Quick thinking needed in rescue: chief

Doug Flett
Doug Flett

Helicopter crews train regularly to extract themselves from a crash into water, but dragging an unconscious mate from the cabin would have required quick thinking in difficult conditions.

HeliOtago crew chief Doug Flett said crew trained in a crash simulator, in a heated pool at Dive Otago, in Dunedin.

''It is disorientating.''

The simulator was lowered into the water quickly, there was a rush of bubbles and visibility was poor.

''That's in a pool, let alone in the sea where the water's cold, and you've suddenly got that cold, physiological response to the body.

''It takes your breath away.''

Removing an unconscious crew member, as appears to have happened in the Southern Ocean on Monday night, was not part of the training.

''They did exceedingly well to have done that, go back in and get the unconscious victim in the back,'' Mr Flett said.

''He would have been dazed, totally confused and disorientated with the concussion alone.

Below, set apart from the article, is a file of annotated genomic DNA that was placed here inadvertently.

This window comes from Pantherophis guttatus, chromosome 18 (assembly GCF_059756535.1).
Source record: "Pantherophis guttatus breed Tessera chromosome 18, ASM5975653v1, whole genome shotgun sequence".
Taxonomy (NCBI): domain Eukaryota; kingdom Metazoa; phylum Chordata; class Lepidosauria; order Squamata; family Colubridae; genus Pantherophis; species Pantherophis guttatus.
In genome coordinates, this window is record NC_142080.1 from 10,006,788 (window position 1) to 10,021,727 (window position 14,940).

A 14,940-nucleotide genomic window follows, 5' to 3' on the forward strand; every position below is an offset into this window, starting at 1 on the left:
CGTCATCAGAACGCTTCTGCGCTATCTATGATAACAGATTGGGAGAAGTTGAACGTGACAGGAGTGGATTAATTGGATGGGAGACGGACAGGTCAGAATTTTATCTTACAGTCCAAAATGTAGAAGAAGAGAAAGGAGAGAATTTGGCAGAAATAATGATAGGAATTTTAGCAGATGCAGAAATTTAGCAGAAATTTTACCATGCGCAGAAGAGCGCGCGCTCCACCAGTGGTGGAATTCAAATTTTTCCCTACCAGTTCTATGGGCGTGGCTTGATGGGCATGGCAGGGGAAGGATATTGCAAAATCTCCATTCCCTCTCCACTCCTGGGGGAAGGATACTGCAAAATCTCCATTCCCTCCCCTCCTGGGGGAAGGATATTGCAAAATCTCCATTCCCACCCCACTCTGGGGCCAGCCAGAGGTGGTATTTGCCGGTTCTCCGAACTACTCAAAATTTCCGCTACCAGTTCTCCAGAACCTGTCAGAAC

''I can only imagine what it would have been like.

''It's scary enough doing it in the simulator, let alone in the middle of the Southern Ocean when you've hit the water hard.''

He said the key was to have confidence in the drills.

Releasing the seat belt was the last thing done before getting out of the helicopter, as the immersion suits worn by crews were buoyant, meaning they would immediately float to the roof of the chopper.

Crew were trained to place their hands on safety belt buckles, then use one hand to open the sliding door.

They then ran their hand around the perimeter of the door to make sure it was clear and fully open, before grabbing the top of the door frame.

''The very last thing you do is release your belt buckle, you pull yourself down, and then you exit up.''

david.loughrey@odt.co.nz


 

Comments

We all owe a massive debt of gratitude to rescue crews all around the country that regularly risk their lives to help us when we are in need.

Sad it takes an incident like this weeks crash for us to be reminded of the reality of the risks these people take.

 

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